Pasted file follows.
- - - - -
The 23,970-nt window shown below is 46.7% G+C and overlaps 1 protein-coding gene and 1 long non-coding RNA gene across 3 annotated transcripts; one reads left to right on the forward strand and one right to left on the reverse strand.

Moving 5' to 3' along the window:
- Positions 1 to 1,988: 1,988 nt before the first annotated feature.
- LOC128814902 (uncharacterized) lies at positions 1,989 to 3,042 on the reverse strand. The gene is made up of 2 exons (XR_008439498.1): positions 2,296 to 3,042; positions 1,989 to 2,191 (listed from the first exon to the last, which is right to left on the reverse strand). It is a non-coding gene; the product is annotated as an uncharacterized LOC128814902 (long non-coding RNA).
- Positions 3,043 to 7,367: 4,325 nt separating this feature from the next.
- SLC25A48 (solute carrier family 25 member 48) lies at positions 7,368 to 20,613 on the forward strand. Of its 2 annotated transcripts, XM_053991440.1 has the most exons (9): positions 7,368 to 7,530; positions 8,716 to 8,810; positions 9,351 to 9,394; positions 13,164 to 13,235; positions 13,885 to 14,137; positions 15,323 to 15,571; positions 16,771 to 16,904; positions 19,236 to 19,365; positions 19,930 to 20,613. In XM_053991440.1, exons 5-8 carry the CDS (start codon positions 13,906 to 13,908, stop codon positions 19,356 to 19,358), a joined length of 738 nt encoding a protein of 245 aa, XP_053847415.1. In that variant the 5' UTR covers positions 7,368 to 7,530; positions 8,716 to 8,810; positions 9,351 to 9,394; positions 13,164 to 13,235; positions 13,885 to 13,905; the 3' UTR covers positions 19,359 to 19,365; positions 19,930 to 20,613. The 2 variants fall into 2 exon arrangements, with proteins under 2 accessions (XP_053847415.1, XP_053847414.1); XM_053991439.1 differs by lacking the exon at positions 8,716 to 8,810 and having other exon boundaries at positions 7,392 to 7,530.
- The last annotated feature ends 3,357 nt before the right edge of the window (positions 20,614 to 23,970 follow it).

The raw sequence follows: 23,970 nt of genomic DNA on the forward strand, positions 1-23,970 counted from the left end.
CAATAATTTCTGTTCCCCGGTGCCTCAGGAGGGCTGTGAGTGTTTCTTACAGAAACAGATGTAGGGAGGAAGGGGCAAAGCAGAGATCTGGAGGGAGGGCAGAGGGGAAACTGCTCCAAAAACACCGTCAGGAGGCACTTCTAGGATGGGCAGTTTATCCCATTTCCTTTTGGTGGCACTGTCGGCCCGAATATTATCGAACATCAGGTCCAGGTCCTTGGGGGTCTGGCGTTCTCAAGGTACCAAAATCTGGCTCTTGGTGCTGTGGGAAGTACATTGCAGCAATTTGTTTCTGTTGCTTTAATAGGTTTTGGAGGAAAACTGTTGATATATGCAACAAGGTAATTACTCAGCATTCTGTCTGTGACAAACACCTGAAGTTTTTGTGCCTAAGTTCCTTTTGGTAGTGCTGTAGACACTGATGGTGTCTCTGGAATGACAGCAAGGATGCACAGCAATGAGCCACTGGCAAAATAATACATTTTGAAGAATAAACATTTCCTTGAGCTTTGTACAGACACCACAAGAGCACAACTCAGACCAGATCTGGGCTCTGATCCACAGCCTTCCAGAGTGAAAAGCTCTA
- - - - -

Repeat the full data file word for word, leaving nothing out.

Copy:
The 23,970-nt window shown below is 46.7% G+C and overlaps 1 protein-coding gene and 1 long non-coding RNA gene across 3 annotated transcripts; one reads left to right on the forward strand and one right to left on the reverse strand.

Moving 5' to 3' along the window:
- Positions 1 to 1,988: 1,988 nt before the first annotated feature.
- LOC128814902 (uncharacterized) lies at positions 1,989 to 3,042 on the reverse strand. The gene is made up of 2 exons (XR_008439498.1): positions 2,296 to 3,042; positions 1,989 to 2,191 (listed from the first exon to the last, which is right to left on the reverse strand). It is a non-coding gene; the product is annotated as an uncharacterized LOC128814902 (long non-coding RNA).
- Positions 3,043 to 7,367: 4,325 nt separating this feature from the next.
- SLC25A48 (solute carrier family 25 member 48) lies at positions 7,368 to 20,613 on the forward strand. Of its 2 annotated transcripts, XM_053991440.1 has the most exons (9): positions 7,368 to 7,530; positions 8,716 to 8,810; positions 9,351 to 9,394; positions 13,164 to 13,235; positions 13,885 to 14,137; positions 15,323 to 15,571; positions 16,771 to 16,904; positions 19,236 to 19,365; positions 19,930 to 20,613. In XM_053991440.1, exons 5-8 carry the CDS (start codon positions 13,906 to 13,908, stop codon positions 19,356 to 19,358), a joined length of 738 nt encoding a protein of 245 aa, XP_053847415.1. In that variant the 5' UTR covers positions 7,368 to 7,530; positions 8,716 to 8,810; positions 9,351 to 9,394; positions 13,164 to 13,235; positions 13,885 to 13,905; the 3' UTR covers positions 19,359 to 19,365; positions 19,930 to 20,613. The 2 variants fall into 2 exon arrangements, with proteins under 2 accessions (XP_053847415.1, XP_053847414.1); XM_053991439.1 differs by lacking the exon at positions 8,716 to 8,810 and having other exon boundaries at positions 7,392 to 7,530.
- The last annotated feature ends 3,357 nt before the right edge of the window (positions 20,614 to 23,970 follow it).

The raw sequence follows: 23,970 nt of genomic DNA on the forward strand, positions 1-23,970 counted from the left end.
CAATAATTTCTGTTCCCCGGTGCCTCAGGAGGGCTGTGAGTGTTTCTTACAGAAACAGATGTAGGGAGGAAGGGGCAAAGCAGAGATCTGGAGGGAGGGCAGAGGGGAAACTGCTCCAAAAACACCGTCAGGAGGCACTTCTAGGATGGGCAGTTTATCCCATTTCCTTTTGGTGGCACTGTCGGCCCGAATATTATCGAACATCAGGTCCAGGTCCTTGGGGGTCTGGCGTTCTCAAGGTACCAAAATCTGGCTCTTGGTGCTGTGGGAAGTACATTGCAGCAATTTGTTTCTGTTGCTTTAATAGGTTTTGGAGGAAAACTGTTGATATATGCAACAAGGTAATTACTCAGCATTCTGTCTGTGACAAACACCTGAAGTTTTTGTGCCTAAGTTCCTTTTGGTAGTGCTGTAGACACTGATGGTGTCTCTGGAATGACAGCAAGGATGCACAGCAATGAGCCACTGGCAAAATAATACATTTTGAAGAATAAACATTTCCTTGAGCTTTGTACAGACACCACAAGAGCACAACTCAGACCAGATCTGGGCTCTGATCCACAGCCTTCCAGAGTGAAAAGCTCTA